IFAs have hit back at Treasury Committee claims that advice given to clients with money deposited with Icelandic banks in the run-up to their collapse in October was not good quality.
In its report into the impact of the Icelandic bank collapse, the Treasury Committee says: "Bearing in mind the heavy coverage in the financial press of Iceland's fragility we would have expected offshore savers using independent financial advisers to have been advised of the changing risk profile of their savings."
It also announced plans to probe the role of advice to customers in its forthcoming enquiry into the banking crisis.
However, advisers have reacted angrily to the Treasury blaming them for the crisis.
John Boyle, director of Chartwell Financial Management, says: "The failure of Kaupthing Singer & Friedlander Isle of Man (KSFIOM) was extraordinary due to the unprecedented intervention of the UK government and the lack of communication between the UK regulator and its Isle of Man counterpart, as the report makes clear. No amount of credit analysis could have anticipated this."
Rod Leonard, managing director of Cheshire Trafford UK, questions why the FSA did not warn advisers and savers with the banks of their changing risk profiles.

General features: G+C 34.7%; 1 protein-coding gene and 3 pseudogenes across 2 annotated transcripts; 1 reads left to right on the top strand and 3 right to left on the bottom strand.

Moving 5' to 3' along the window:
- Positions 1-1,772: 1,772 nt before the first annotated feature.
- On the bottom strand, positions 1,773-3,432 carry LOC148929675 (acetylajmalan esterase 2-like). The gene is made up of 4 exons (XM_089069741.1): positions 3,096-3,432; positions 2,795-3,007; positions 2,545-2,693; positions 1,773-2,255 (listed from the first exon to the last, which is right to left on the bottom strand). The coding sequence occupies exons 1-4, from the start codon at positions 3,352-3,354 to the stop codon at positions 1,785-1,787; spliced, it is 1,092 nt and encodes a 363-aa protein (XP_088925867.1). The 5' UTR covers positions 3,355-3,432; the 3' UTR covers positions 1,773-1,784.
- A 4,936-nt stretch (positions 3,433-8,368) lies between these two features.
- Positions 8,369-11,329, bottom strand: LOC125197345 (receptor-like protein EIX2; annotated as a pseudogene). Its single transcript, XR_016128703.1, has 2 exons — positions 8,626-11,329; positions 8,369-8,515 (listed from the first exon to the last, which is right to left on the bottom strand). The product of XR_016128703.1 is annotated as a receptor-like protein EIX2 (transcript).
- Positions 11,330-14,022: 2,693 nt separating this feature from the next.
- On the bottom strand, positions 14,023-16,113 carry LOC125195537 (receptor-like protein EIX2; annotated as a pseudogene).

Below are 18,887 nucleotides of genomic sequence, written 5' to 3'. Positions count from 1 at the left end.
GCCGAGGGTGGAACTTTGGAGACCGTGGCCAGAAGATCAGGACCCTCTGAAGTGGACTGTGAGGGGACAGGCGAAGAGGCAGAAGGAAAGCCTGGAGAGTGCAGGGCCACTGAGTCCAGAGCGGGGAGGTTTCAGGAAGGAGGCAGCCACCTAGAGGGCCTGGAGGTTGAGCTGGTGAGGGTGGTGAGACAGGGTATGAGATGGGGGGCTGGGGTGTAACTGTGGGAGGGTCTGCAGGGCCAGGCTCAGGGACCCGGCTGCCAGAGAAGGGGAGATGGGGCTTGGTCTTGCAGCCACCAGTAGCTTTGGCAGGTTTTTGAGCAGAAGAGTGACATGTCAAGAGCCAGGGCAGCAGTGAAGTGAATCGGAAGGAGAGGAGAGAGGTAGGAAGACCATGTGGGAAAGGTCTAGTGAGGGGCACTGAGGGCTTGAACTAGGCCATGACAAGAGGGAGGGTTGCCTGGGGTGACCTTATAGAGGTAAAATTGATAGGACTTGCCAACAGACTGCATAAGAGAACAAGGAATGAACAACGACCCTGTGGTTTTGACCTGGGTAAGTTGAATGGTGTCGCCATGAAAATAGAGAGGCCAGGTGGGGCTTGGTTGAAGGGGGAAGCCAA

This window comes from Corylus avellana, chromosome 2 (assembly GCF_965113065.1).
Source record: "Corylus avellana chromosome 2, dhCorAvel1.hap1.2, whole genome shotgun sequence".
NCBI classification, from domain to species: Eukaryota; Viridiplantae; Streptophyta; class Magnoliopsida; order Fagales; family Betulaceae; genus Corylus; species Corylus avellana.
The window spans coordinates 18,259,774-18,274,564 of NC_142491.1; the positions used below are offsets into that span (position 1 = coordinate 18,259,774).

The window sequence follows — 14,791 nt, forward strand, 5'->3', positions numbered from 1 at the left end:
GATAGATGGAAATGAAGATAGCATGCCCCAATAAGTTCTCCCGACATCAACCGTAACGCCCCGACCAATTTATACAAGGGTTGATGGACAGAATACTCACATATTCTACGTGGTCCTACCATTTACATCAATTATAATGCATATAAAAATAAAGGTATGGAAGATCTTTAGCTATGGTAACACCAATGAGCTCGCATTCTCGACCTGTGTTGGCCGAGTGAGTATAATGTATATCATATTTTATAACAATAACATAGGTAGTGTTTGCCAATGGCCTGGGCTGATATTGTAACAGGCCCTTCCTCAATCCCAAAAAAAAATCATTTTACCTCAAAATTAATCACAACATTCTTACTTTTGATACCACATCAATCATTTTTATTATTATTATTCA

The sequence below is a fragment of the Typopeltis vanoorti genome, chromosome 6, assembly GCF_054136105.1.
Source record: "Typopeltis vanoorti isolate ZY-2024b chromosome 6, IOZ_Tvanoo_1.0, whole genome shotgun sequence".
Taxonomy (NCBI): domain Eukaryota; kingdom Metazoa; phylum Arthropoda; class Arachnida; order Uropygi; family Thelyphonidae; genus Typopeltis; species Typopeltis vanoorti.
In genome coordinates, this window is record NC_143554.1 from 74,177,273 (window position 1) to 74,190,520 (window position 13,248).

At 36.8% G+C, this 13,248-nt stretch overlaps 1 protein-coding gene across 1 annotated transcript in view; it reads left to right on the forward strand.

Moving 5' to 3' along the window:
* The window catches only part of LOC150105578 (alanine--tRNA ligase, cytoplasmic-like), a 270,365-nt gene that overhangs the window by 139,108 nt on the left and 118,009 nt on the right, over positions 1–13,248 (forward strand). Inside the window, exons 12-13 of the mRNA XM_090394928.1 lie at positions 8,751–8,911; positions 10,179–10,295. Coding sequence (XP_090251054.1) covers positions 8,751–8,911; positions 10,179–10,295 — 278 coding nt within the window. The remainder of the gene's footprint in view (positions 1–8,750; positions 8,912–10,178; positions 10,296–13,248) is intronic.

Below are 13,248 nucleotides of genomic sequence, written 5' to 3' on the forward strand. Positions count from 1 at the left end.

"The FSA does everything in hindsight. We've got a regulator that does nothing but then has a go at small IFAs. One of the heads of retail at the FSA previously said people should be suing IFAs if they had been organising their savings offshore. That's ridiculous."
He believes information about the ailing banks ahead of their collapse was unclear at the time. "But as an IFA, you look carefully at those companies with high interest rates as they are trying to pull money in," says Leonard.
The first report in a series on the Banking Crisis considers the case for assistance by the UK Government to UK citizens who deposited money in the offshore subsidiaries of the Icelandic banks, as well as for local authorities and charities.
It says the UK Government cannot provide cover for deposits held by British citizens in jurisdictions outside the direct control of the UK. However, the committee acknowledges the "severe distress" caused to depositors, many of whom are British citizens.
UK authorities should seek to work closely with other interested parties such as the Financial Services Commission of the Isle of Man to maximise transparency of the administration of Kaupthing Singer & Friedlander (KSF) UK to get the best outcome for depositors including those with funds in KSFIOM, the report concludes.
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